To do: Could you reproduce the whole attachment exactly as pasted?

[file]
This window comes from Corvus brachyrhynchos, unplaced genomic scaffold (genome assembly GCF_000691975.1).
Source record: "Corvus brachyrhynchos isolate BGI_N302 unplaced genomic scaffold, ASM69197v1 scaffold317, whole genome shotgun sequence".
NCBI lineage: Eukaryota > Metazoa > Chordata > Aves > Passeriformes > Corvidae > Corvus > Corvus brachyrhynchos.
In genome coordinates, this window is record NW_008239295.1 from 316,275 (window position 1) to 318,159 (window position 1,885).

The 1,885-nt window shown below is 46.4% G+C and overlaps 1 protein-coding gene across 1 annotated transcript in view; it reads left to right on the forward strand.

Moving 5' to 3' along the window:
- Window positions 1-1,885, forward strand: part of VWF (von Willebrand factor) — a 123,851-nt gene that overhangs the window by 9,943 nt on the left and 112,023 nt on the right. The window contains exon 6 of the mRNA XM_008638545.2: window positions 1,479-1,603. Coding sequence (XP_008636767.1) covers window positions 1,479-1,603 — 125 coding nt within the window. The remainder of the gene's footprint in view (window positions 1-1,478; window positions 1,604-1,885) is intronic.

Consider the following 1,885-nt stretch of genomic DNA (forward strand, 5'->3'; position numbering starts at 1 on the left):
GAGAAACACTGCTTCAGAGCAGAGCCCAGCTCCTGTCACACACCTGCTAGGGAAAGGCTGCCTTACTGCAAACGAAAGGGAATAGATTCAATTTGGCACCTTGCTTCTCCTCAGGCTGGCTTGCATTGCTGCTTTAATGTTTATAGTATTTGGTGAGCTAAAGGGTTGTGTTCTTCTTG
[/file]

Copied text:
This window comes from Corvus brachyrhynchos, unplaced genomic scaffold (genome assembly GCF_000691975.1).
Source record: "Corvus brachyrhynchos isolate BGI_N302 unplaced genomic scaffold, ASM69197v1 scaffold317, whole genome shotgun sequence".
NCBI lineage: Eukaryota > Metazoa > Chordata > Aves > Passeriformes > Corvidae > Corvus > Corvus brachyrhynchos.
In genome coordinates, this window is record NW_008239295.1 from 316,275 (window position 1) to 318,159 (window position 1,885).

The 1,885-nt window shown below is 46.4% G+C and overlaps 1 protein-coding gene across 1 annotated transcript in view; it reads left to right on the forward strand.

Moving 5' to 3' along the window:
- Window positions 1-1,885, forward strand: part of VWF (von Willebrand factor) — a 123,851-nt gene that overhangs the window by 9,943 nt on the left and 112,023 nt on the right. The window contains exon 6 of the mRNA XM_008638545.2: window positions 1,479-1,603. Coding sequence (XP_008636767.1) covers window positions 1,479-1,603 — 125 coding nt within the window. The remainder of the gene's footprint in view (window positions 1-1,478; window positions 1,604-1,885) is intronic.

Consider the following 1,885-nt stretch of genomic DNA (forward strand, 5'->3'; position numbering starts at 1 on the left):
GAGAAACACTGCTTCAGAGCAGAGCCCAGCTCCTGTCACACACCTGCTAGGGAAAGGCTGCCTTACTGCAAACGAAAGGGAATAGATTCAATTTGGCACCTTGCTTCTCCTCAGGCTGGCTTGCATTGCTGCTTTAATGTTTATAGTATTTGGTGAGCTAAAGGGTTGTGTTCTTCTTG